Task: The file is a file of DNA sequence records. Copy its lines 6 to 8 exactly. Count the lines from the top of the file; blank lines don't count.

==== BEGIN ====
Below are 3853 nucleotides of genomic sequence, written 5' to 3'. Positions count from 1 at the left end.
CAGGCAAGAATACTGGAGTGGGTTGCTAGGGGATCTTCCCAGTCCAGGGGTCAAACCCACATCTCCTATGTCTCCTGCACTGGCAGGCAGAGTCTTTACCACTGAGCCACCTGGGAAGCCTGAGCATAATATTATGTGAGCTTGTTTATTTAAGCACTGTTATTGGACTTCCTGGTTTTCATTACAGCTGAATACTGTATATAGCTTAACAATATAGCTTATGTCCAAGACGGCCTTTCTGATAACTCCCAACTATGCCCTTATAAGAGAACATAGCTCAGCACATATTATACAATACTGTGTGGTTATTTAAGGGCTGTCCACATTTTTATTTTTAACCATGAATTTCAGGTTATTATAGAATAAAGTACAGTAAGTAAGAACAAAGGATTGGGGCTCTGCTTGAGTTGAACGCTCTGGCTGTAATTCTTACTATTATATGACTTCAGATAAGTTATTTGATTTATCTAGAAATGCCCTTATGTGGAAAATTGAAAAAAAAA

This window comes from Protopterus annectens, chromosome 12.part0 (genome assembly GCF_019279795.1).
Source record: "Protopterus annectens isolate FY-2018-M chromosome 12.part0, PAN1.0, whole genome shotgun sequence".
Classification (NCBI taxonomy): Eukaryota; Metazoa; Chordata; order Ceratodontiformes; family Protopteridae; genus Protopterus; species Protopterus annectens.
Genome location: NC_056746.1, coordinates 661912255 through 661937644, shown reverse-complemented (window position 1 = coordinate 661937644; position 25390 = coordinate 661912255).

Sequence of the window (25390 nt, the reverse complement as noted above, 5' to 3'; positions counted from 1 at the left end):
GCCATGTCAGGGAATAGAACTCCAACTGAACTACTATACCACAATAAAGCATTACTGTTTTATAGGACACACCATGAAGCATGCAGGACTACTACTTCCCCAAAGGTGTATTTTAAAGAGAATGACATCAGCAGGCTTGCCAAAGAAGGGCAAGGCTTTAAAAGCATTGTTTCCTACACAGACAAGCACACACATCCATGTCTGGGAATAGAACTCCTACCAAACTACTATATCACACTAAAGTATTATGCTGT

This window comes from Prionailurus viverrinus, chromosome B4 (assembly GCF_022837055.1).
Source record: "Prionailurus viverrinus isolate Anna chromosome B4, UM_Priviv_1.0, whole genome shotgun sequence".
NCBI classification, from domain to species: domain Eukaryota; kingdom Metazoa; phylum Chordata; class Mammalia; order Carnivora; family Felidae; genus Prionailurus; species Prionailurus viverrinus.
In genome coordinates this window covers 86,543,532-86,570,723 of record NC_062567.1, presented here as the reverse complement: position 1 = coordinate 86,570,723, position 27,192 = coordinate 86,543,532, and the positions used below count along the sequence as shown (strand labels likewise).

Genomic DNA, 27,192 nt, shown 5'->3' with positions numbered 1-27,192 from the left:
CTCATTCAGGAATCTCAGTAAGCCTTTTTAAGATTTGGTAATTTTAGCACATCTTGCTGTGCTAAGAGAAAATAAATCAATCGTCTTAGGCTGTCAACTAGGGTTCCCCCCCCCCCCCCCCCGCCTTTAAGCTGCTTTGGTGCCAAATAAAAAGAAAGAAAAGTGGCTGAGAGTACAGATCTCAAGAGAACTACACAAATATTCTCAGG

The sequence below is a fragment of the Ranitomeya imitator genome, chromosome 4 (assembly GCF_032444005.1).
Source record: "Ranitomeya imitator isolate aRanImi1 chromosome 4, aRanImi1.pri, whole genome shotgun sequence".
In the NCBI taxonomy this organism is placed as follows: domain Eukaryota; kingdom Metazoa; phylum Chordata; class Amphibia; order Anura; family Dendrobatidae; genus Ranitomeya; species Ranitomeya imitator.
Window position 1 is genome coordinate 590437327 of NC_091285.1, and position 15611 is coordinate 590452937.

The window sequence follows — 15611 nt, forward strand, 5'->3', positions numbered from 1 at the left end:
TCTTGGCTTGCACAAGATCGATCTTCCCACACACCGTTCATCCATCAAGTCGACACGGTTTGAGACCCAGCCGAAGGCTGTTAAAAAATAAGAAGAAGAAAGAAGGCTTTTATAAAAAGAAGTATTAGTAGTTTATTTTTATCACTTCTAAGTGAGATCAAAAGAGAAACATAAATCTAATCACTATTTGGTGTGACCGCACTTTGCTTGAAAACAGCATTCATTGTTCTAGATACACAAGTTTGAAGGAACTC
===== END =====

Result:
Genome location: NC_056746.1, coordinates 661912255 through 661937644, shown reverse-complemented (window position 1 = coordinate 661937644; position 25390 = coordinate 661912255).

Sequence of the window (25390 nt, the reverse complement as noted above, 5' to 3'; positions counted from 1 at the left end):
GCCATGTCAGGGAATAGAACTCCAACTGAACTACTATACCACAATAAAGCATTACTGTTTTATAGGACACACCATGAAGCATGCAGGACTACTACTTCCCCAAAGGTGTATTTTAAAGAGAATGACATCAGCAGGCTTGCCAAAGAAGGGCAAGGCTTTAAAAGCATTGTTTCCTACACAGACAAGCACACACATCCATGTCTGGGAATAGAACTCCTACCAAACTACTATATCACACTAAAGTATTATGCTGT